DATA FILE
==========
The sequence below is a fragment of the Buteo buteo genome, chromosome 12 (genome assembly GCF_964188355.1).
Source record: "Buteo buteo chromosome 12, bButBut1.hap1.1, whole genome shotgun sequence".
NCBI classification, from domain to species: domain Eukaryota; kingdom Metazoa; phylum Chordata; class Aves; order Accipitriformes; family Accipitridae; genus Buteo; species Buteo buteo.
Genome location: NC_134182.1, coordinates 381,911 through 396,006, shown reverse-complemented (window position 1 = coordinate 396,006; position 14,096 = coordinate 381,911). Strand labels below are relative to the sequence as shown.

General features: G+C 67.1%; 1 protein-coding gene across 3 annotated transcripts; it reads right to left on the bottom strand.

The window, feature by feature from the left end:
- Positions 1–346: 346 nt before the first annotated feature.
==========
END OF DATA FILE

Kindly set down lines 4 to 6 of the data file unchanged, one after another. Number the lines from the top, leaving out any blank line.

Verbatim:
Genome location: NC_134182.1, coordinates 381,911 through 396,006, shown reverse-complemented (window position 1 = coordinate 396,006; position 14,096 = coordinate 381,911). Strand labels below are relative to the sequence as shown.

General features: G+C 67.1%; 1 protein-coding gene across 3 annotated transcripts; it reads right to left on the bottom strand.

The window, feature by feature from the left end: